Monday, July 21, 2008

Outdoor Climbing 101

Eric and I have crossed over! We ventured into the wild, and took an outdoor climbing class at the famous Cragmont park in Berkeley, CA. We usually climb indoors, at the Great Western Power Company in Oakland, but we've been bitten by the climbing bug and wanted to try our hands (and feet) on real rock. Our instructor Dave, who works at Iron Works in Berkeley, was also an encyclopedia of climbing skills & history.

Dave met us at Cragmont in Berkeley, which has it's own impressive past. In the 1930s, a few men created the Cragmont Climbing Club there, and practiced new ways of belaying and rappelling. Cragmont is one of the birthplaces of many techniques we still use today. Many of those who trained at Cragmont back then went on to become pioneers of climbing at Yosemite, largely regarded as the birthplace of modern climbing.

Me near the top of Beginners' Crack (5.6)

First, we started on the top of beginners crack, which is a nice 5.6 with only a few challenges. Dave taught us first how to anchor, tie certain knots, and rappel. Along with tying a bunch of figure eights, Dave taught us the water knot, double overhand, and the clove hitch. We learned how to choose an anchoring system, and how to attach runners and 'biners together. Dave had an impressive collection of gear he has found at different routes, or "booty" as he calls it.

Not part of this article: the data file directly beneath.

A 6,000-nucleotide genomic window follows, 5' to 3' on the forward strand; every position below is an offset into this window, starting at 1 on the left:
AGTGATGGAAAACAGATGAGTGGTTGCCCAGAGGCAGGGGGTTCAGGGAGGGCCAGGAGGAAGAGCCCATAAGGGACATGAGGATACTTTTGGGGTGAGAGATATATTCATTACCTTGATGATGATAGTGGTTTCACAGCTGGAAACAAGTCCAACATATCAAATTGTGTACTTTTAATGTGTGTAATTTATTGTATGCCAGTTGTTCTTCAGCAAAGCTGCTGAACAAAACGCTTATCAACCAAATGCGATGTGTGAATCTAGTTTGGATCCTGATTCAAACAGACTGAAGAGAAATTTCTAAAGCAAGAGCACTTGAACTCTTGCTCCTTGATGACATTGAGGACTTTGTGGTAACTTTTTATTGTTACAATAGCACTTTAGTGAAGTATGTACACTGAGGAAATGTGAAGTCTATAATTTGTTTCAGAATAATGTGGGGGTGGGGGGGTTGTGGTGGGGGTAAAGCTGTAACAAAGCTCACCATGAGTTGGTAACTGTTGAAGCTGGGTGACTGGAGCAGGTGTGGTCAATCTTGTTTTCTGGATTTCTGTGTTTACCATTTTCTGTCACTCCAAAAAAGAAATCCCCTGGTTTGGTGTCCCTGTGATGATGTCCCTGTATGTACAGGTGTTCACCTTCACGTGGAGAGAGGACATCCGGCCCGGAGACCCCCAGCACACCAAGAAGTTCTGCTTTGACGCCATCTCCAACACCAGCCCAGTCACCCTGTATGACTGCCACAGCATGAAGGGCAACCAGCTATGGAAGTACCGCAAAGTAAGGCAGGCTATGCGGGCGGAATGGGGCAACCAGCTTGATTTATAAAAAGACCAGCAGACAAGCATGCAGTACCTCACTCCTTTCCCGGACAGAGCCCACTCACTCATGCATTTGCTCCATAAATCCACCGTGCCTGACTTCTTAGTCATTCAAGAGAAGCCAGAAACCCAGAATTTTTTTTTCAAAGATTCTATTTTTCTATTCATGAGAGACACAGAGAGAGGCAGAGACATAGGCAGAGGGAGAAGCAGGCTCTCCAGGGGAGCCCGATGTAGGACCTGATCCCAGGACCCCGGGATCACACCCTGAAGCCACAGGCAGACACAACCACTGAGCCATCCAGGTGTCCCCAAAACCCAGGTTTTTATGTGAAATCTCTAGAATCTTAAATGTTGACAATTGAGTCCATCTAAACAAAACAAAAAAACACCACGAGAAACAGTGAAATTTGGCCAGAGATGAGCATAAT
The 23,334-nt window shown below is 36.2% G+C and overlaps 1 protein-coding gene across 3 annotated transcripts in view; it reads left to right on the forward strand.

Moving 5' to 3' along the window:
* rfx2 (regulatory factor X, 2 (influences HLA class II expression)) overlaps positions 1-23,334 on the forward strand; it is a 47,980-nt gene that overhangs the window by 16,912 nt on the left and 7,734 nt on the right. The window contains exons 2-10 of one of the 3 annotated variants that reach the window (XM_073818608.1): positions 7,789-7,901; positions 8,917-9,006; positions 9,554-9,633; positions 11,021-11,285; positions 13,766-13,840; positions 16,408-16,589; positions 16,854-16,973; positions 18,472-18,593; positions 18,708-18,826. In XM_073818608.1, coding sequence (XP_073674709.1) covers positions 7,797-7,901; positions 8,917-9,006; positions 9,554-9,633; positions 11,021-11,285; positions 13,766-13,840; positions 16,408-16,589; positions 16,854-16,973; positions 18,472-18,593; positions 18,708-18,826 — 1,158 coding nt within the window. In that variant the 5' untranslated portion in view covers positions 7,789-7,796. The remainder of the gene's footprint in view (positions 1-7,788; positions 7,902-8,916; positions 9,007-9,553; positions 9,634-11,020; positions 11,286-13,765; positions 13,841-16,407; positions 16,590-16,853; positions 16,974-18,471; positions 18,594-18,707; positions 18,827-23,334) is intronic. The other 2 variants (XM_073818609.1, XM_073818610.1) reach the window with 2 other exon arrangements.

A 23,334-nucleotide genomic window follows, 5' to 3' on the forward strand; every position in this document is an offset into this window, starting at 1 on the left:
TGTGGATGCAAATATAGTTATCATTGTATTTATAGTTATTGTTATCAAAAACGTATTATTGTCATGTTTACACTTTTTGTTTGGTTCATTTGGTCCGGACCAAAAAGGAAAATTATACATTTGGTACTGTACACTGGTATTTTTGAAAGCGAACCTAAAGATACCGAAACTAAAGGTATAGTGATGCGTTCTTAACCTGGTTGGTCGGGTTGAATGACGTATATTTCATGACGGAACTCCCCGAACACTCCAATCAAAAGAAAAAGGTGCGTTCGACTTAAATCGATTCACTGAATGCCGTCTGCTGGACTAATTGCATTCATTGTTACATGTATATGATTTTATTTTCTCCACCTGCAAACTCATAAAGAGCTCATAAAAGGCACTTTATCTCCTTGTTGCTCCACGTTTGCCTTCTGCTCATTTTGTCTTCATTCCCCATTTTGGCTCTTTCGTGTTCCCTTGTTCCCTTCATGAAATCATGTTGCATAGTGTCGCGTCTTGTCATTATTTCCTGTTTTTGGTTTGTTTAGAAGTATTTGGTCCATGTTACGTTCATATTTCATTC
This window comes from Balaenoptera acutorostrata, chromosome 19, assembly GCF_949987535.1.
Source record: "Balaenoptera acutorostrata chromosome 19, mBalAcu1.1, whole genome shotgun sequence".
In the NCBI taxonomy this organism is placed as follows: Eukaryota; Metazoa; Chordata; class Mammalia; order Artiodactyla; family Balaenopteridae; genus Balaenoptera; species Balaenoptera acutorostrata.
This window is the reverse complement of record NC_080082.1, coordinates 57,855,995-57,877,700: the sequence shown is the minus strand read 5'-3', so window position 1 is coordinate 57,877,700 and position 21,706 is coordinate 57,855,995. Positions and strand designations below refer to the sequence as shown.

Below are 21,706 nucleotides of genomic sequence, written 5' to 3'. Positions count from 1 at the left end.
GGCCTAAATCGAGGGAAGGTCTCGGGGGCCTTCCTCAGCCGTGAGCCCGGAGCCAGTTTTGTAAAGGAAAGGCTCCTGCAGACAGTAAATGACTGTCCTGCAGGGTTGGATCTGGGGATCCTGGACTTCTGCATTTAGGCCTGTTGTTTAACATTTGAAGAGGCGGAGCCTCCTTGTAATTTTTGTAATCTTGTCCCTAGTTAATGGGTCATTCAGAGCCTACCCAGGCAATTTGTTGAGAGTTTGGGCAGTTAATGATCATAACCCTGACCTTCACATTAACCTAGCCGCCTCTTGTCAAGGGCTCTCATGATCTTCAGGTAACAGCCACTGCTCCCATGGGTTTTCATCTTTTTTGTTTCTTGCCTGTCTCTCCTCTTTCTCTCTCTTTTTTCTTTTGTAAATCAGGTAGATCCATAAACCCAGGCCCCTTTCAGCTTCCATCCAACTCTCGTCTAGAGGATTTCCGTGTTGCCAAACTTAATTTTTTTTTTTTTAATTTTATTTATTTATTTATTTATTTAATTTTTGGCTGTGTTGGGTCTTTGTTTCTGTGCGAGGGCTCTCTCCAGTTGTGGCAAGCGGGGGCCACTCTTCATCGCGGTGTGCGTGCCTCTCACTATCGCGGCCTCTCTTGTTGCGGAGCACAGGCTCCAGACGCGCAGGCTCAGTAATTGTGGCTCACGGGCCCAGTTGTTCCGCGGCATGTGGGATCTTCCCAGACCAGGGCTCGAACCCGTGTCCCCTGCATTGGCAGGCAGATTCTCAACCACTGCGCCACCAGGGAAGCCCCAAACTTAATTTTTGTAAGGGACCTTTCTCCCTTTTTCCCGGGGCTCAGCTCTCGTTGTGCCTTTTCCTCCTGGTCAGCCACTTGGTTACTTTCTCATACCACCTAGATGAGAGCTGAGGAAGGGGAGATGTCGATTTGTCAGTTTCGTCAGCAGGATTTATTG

Next we learned to rappel using the carabiner brake method, with and without a prusik. I was a little nervous the first time I rappelled, but I found it to be easier than I expected. There were a few physical challenges when climbing up, such as finding the hidden hold, and walking up the face at the top, but it was exciting and rewarding to actually be on rock. We each climbed it twice.

Eric lets a prussik grab the brake rope and halt his rappel

The second Climb we tried was a 5.7 called Cragmont Undercling. Eric made it to the top of this one, but I couldn't last on the under hang. It was challenging to find a good foothold near the top, because there seem to be none. Just a horizontal crack you need to traverse, which is tricky. Finally, the last climb was a 5.9 variation of the undercling. Eric slipped near the top of this route, and I decided to not attempt something way above my limit. Eric at first described it as "clinging, I did lots of clinging", but then stated it felt like he was "clinging to tiny holds and trying like hell to generate some friction with my feet."

Me sticking a challenging move on Cragmont Undercling (5.7)
YouTube: High - Low

Climbing these routes was challenging and fun! Whether or not you decide to take a class, I recommend reading Mountaineering: The Freedom of the Hills, or Climbing Anchors 2nd Edition, if you are planning to climb outdoors at all. These books helped us immensely, and got us excited about climbing on real rock. We can't wait to go out again to try our next route. Lover's Leap, here we come!

1 comment:

nareg said...

Yay rock climbing!


Adventure Blogging!! ;D